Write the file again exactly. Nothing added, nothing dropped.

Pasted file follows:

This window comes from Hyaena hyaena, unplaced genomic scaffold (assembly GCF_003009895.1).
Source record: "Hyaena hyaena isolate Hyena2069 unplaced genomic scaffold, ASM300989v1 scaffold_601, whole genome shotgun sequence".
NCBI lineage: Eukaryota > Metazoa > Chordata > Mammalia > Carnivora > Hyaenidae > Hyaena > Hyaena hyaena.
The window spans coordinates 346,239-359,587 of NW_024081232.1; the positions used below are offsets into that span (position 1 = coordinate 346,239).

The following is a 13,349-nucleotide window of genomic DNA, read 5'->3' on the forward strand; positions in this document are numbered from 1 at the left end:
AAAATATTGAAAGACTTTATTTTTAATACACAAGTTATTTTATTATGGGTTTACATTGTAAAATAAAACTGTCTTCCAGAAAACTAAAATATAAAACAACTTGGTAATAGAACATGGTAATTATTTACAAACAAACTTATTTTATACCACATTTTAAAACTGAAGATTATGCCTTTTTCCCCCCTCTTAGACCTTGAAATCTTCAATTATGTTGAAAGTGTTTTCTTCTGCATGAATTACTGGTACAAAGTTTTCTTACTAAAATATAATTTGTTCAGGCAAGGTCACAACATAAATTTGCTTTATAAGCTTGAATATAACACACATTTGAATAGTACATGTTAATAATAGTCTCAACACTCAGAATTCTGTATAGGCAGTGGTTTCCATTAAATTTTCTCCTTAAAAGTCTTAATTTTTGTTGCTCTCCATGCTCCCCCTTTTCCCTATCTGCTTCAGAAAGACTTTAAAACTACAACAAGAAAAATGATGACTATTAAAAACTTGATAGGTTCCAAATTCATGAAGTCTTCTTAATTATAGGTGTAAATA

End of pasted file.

This window comes from Hyaena hyaena, unplaced genomic scaffold (assembly GCF_003009895.1).
Source record: "Hyaena hyaena isolate Hyena2069 unplaced genomic scaffold, ASM300989v1 scaffold_601, whole genome shotgun sequence".
NCBI lineage: Eukaryota > Metazoa > Chordata > Mammalia > Carnivora > Hyaenidae > Hyaena > Hyaena hyaena.
The window spans coordinates 346,239-359,587 of NW_024081232.1; the positions used below are offsets into that span (position 1 = coordinate 346,239).

The following is a 13,349-nucleotide window of genomic DNA, read 5'->3' on the forward strand; positions in this document are numbered from 1 at the left end:
AAAATATTGAAAGACTTTATTTTTAATACACAAGTTATTTTATTATGGGTTTACATTGTAAAATAAAACTGTCTTCCAGAAAACTAAAATATAAAACAACTTGGTAATAGAACATGGTAATTATTTACAAACAAACTTATTTTATACCACATTTTAAAACTGAAGATTATGCCTTTTTCCCCCCTCTTAGACCTTGAAATCTTCAATTATGTTGAAAGTGTTTTCTTCTGCATGAATTACTGGTACAAAGTTTTCTTACTAAAATATAATTTGTTCAGGCAAGGTCACAACATAAATTTGCTTTATAAGCTTGAATATAACACACATTTGAATAGTACATGTTAATAATAGTCTCAACACTCAGAATTCTGTATAGGCAGTGGTTTCCATTAAATTTTCTCCTTAAAAGTCTTAATTTTTGTTGCTCTCCATGCTCCCCCTTTTCCCTATCTGCTTCAGAAAGACTTTAAAACTACAACAAGAAAAATGATGACTATTAAAAACTTGATAGGTTCCAAATTCATGAAGTCTTCTTAATTATAGGTGTAAATA